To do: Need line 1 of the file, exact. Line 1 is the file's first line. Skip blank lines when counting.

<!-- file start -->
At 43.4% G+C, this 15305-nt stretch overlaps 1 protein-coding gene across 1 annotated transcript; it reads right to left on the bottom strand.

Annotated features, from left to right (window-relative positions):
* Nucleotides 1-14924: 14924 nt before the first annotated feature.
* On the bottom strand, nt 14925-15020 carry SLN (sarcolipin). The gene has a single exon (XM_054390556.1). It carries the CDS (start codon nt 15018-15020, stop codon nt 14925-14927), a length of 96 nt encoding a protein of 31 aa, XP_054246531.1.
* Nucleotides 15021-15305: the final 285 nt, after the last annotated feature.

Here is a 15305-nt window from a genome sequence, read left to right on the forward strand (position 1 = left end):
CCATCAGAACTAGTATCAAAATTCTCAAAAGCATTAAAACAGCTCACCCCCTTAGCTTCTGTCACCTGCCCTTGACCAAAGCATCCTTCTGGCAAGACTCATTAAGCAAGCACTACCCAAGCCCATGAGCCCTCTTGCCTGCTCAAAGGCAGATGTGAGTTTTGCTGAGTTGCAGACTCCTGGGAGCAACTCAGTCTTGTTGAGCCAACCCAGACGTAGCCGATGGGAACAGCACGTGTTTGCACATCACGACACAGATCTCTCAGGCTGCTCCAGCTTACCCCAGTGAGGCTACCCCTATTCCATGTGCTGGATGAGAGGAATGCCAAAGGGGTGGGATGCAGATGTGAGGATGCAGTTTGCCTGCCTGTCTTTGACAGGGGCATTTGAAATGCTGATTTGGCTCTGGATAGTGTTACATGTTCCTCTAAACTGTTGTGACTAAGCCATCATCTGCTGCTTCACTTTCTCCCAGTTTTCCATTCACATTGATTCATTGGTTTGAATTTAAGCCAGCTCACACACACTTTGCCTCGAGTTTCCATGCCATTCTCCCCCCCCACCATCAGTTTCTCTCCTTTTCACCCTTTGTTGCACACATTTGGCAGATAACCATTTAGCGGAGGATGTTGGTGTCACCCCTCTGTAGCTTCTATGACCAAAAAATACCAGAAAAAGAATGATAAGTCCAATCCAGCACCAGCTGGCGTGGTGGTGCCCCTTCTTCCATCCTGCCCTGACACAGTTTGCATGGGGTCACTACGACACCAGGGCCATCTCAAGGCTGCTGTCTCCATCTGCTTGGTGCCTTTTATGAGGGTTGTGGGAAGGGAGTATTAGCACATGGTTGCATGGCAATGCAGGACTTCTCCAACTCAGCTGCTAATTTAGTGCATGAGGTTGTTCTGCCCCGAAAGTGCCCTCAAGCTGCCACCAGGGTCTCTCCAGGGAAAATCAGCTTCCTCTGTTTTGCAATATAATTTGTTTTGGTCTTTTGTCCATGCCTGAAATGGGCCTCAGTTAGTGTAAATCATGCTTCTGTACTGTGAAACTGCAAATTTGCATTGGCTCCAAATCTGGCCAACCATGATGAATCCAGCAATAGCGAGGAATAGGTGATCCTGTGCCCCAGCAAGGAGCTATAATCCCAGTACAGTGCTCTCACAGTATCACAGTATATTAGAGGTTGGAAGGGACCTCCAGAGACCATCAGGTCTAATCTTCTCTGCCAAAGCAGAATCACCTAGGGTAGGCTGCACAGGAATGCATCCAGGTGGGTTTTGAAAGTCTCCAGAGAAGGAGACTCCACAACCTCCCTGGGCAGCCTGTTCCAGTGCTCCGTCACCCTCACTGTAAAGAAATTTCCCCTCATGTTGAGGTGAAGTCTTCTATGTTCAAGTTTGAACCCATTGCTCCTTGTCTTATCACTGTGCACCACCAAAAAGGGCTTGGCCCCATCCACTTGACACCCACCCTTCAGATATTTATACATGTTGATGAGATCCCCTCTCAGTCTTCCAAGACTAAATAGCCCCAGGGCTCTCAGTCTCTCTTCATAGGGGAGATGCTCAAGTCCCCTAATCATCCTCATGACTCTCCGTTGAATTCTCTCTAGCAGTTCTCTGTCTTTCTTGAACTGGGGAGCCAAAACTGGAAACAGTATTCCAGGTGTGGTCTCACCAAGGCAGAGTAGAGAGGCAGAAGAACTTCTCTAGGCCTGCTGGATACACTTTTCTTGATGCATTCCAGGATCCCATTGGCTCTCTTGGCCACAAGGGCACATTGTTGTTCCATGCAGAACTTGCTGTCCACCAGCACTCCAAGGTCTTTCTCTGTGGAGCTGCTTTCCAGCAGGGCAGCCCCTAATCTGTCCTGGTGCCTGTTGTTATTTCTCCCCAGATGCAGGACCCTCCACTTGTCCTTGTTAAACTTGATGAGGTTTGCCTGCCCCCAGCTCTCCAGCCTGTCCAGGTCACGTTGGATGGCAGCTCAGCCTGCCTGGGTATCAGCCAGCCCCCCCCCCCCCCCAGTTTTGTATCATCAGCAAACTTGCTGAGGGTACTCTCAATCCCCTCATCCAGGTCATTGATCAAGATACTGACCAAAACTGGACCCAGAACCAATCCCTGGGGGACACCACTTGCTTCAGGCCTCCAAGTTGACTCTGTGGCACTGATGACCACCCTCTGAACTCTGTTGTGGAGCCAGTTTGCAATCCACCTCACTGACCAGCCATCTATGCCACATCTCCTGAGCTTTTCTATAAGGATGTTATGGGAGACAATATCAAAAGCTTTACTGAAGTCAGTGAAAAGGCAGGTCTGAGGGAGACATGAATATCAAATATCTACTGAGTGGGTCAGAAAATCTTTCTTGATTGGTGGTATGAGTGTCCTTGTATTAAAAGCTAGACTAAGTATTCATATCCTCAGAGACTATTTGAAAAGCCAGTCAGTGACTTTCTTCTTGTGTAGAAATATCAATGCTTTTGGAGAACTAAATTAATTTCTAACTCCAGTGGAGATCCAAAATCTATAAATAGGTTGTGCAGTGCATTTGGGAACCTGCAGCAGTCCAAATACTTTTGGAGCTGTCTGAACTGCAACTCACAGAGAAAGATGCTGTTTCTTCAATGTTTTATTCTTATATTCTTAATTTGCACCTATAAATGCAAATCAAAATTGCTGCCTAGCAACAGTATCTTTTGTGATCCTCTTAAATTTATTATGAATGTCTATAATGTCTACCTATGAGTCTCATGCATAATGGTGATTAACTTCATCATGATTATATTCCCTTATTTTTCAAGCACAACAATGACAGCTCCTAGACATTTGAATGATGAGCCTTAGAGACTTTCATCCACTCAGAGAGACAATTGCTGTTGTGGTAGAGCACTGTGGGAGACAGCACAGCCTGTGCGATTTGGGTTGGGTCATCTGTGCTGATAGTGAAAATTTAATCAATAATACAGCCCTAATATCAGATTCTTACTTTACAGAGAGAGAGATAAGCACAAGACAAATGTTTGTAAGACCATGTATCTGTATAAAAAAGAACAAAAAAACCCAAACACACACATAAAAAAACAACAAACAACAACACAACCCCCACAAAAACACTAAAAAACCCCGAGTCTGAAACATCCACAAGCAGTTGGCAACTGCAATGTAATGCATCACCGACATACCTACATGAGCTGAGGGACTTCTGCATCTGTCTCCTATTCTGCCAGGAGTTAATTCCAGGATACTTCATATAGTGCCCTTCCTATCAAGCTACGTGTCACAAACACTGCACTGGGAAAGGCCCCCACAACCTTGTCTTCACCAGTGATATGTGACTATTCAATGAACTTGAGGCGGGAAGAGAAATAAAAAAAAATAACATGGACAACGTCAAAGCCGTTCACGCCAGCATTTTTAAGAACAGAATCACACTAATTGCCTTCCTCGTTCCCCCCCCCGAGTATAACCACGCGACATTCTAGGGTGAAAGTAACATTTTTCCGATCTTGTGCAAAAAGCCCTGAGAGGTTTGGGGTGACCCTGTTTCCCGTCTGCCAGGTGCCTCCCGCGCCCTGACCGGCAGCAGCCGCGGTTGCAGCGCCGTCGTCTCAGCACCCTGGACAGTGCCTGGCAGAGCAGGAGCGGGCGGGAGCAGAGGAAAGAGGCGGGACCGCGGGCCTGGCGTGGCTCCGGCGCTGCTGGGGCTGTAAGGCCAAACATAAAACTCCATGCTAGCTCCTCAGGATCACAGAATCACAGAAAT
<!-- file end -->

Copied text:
At 43.4% G+C, this 15305-nt stretch overlaps 1 protein-coding gene across 1 annotated transcript; it reads right to left on the bottom strand.